One of the benefits of buying a new car these days is that it is likely to come equipped with some modern safety features that are designed to prevent collisions.
At least according to one study, these features do indeed save lives and also keep people healthy. For instance, blind spot warning features, which inform drivers of a car lingering where the driver could not see it, reportedly will prevent 318,000 motor vehicle accidents each year, saving 274 lives and preventing 89,000 injuries.
If one trusts the statistics, devices designed to prevent forward collisions save even more lives, preventing 4,739 fatalities and, it should be mentioned, 884,000 non-fatal injuries.
However, if there is any danger to these devices, it is that drivers will rely too heavily on them, oftentimes without really understanding what they can and cannot do. Even the designers of this equipment freely acknowledge that it cannot stop all accidents, and the equipment is certainly no license for distracted driving or other dangerous behavior.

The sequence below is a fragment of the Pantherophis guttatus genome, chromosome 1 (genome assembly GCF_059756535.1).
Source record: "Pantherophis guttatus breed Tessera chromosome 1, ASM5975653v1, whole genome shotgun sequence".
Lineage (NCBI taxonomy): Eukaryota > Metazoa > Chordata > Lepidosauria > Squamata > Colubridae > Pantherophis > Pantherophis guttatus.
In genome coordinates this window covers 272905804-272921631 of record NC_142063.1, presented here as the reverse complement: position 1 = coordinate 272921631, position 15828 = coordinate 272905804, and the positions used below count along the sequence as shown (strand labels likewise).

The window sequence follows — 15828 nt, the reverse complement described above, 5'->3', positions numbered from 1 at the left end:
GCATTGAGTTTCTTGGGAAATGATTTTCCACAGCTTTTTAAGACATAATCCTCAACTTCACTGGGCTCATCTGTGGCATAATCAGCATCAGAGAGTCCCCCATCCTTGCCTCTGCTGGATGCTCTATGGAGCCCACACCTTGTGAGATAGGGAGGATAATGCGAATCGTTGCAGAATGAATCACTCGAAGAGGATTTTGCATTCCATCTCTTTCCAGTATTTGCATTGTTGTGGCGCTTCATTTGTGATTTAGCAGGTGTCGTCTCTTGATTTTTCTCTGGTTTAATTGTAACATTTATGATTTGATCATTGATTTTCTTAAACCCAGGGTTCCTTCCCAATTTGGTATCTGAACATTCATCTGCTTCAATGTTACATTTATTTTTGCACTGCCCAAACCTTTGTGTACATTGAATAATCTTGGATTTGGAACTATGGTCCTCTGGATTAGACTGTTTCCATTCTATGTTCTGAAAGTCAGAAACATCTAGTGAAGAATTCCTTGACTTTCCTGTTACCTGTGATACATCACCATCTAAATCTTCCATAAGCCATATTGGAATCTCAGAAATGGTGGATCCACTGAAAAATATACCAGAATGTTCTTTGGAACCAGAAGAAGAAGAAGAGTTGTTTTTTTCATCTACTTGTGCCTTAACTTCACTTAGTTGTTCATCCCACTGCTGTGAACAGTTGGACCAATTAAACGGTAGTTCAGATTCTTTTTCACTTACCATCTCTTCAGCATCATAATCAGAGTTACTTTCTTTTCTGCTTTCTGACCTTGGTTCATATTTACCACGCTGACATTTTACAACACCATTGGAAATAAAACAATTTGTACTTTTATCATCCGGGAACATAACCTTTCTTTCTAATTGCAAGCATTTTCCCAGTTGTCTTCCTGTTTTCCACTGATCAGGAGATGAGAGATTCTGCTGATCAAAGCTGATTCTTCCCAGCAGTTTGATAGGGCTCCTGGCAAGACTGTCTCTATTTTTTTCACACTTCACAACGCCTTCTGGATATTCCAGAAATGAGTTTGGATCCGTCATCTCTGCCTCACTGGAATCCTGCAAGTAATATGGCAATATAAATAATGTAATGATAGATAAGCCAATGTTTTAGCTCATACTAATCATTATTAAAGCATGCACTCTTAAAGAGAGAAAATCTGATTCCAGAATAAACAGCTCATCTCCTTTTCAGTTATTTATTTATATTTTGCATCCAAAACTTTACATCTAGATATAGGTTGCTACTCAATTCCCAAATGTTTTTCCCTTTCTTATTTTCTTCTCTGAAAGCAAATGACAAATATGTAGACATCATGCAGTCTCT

Sadly, some drivers, including drivers in Dillon and the mountains west of Denver, have not gotten this message. Nearly 1 in 4 drivers, for instance, believed that they could comfortably engage in some other activity while still driving, such as texting, just because their vehicle would respond if there were a problem.
Moreover, the study noted a lot of confusion among drivers about whether their vehicle would actually stop to prevent a forward collision or whether it would merely warn the driver to stop the vehicle.
Even with the advent of better safety equipment on cars, it is still imperative that Colorado motorists drive carefully and only rely on their vehicle's technology as a helpful tool. If they do not driver carefully, they may still cause an accident for which they will probably be financially responsible.